Solve Windows Partition Mount Problem In Ubuntu Dual Boot
Problem: The NTFS partition is in an unsafe state error in Ubuntu
I dual boot Ubuntu 14.04 with Windows. After upgrading to Windows 8, I often see an error “The NTFS partition is in an unsafe state. Please resume and shutdown Windows fully” when I try to mount the NTFS partitions in Ubuntu. The full text of error is as following:
Error mounting /dev/sda5 at /media/itsfoss/01BC76G7Z2628FB0: Command-line `mount -t “ntfs” -o “uhelper=udisks2,nodev,nosuid,uid=1000,gid=1000,dmask=0077,fmask=0177” “/dev/sda5” “/media/itsfoss/01BC76G7Z2628FB0″‘ exited with non-zero exit status 14: The disk contains an unclean file system (0, 0).
Metadata kept in Windows cache, refused to mount.
Failed to mount ‘/dev/sda5’: Operation not permitted
The NTFS partition is in an unsafe state. Please resume and shutdown
Windows fully (no hibernation or fast restarting), or mount the volume
read-only with the ‘ro’ mount option.
Quick Fix to mount Windows partition immediately
Read the error again. Just the second line which reads: Error mounting /dev/sdXY….
Note the /dev/sdXY thing. XY should be replaced with the error you see in your system. Now open terminal and use the following command:
sudo ntfsfix /dev/sdXY
where XY is the troublesome partition shown in the error. For example sda2 or sdb1 or sda5 (as in picture above). ntfsfix is already installed in Ubuntu systems.
Reason: Fast Startup feature of Windows 8 and Windows 10
Microsoft introduced a new feature in Windows 8 and 10 to reduce the boot time in otherwise slow Windows OS. This feature is called Fast Startup. In normal shut down process, power is removed from all components such as CPU, RAM, CD-Rom and hard disks. But in fast start up, Windows 8 saves some system information such as caching the registry etc to a file during shutdown. Part of the metadata about the state of all mounted partitions at the time of
But in fast start up, Windows 8 saves some system information such as caching the registry etc to a file during shutdown. Part of the metadata about the state of all mounted partitions at the time of turn-off, is among these system information. This reduces the boot time of the Windows 8 but it creates the trouble for Ubuntu.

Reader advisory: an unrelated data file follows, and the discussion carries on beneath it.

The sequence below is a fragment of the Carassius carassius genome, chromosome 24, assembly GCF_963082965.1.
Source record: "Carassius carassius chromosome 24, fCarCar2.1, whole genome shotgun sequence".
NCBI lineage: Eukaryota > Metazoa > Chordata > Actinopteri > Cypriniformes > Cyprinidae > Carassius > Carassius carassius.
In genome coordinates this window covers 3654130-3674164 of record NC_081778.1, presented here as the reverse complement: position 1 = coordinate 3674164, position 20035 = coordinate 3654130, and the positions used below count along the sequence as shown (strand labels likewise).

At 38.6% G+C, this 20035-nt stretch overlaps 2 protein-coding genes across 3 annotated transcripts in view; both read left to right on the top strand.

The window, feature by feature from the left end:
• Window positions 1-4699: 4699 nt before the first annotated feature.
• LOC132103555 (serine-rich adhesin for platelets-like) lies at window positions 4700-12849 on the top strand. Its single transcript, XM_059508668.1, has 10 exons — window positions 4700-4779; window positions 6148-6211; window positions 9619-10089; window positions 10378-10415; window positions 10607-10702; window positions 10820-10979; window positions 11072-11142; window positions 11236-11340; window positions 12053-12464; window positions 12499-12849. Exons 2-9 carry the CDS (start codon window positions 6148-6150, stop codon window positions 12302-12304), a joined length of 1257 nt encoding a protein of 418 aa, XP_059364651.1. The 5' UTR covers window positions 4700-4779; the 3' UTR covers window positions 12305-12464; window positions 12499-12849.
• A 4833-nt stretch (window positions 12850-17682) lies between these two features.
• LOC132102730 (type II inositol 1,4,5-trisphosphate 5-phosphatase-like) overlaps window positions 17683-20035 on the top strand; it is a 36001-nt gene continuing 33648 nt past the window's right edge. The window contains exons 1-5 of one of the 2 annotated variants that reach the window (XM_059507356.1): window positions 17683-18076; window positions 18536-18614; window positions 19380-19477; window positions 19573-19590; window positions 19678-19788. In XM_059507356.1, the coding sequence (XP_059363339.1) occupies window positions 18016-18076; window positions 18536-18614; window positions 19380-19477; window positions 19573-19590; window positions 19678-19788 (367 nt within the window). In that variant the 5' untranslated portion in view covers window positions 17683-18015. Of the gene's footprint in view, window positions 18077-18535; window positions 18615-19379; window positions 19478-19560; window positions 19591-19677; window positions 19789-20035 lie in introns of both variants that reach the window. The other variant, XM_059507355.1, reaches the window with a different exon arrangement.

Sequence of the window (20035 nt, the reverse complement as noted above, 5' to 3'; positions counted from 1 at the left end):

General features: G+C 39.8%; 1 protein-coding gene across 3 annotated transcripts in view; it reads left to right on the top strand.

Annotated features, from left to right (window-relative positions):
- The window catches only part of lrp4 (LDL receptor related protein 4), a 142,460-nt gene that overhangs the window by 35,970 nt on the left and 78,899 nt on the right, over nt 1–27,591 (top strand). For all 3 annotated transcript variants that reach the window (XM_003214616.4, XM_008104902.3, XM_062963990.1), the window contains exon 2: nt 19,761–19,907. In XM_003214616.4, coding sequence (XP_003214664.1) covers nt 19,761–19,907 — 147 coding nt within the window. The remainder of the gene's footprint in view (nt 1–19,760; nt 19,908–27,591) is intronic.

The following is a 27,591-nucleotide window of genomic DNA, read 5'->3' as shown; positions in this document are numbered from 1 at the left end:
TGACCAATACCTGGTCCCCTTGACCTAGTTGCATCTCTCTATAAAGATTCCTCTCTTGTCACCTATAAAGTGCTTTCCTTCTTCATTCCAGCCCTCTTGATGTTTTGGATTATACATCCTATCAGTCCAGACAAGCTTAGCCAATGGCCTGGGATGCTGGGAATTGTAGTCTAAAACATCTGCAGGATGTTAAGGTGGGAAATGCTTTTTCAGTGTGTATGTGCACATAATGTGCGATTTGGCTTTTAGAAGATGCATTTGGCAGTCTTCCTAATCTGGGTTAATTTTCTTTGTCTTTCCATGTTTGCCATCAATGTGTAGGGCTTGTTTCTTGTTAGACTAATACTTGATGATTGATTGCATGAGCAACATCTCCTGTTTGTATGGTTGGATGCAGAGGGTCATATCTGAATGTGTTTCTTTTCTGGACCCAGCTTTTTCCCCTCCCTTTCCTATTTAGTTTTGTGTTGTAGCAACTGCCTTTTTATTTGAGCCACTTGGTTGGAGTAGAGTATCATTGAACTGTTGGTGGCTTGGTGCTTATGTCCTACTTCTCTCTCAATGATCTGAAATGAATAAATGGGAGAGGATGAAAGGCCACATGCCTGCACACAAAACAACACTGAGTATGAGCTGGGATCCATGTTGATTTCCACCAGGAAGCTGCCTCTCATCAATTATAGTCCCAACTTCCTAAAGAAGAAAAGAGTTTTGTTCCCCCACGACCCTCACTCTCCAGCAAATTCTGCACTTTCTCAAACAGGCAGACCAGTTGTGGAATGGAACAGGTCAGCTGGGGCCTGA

Since the information about the NTFS partition is stored in Windows 8, this prevents Ubuntu to mount them as mounting them in Linux will alter the metadata of the partitions. This is why it is in protected mode and you cannot mount it (without being root).
Permanent Solution: Disable Fast Startup in Windows 8 and Windows 10
Temporary solution of this problem will be to boot in to Windows and restart it. Restarting is different from shutdown and it should release the partition metadata from the stored system information. But this will only be a temporary solution because when you use Windows 8 or 10 next time, you’ll face the same problem again.
Permanent solution would be to disable the fast startup in Windows 8/10. This will increase your Windows boot time so it is up to you if you prefer it. If you use Windows more frequently and you have probably set Window as default OS in dual boot with Ubuntu, then you should avoid this solution. But if you more of a Linux guy and use Windows occasionally then you can disable fast startup in Windows 10 without thinking twice.
How to disable fast startup in Windows 8 and 10:
If you know how to go around Windows, use the following path to disable fast startup.
Go to Control Panel > Hardware and Sound > Power Options > System Setting > Choose what the power buttons do and uncheck the Turn on fast startup box.
Alternatively, here is the detailed process along with some picture to help you to disable fast startup in Windows. First search for Power Option along with Settings filter in start screen of Windows 8.
Make sure that you have admin rights:
Scroll down a bit in power options to look for Turn on fast startup option and uncheck this box.
That’s all. Next time you try to mount NTFS partition in Ubuntu, you should not see the NTFS partition is in an unsafe state error.
Though the tutorial is meant for Ubuntu, the same tutorial should also help all other Linux distributions such as Linux Mint, elementary OS etc.
Any questions and suggestions? Feel free to hit the comment box.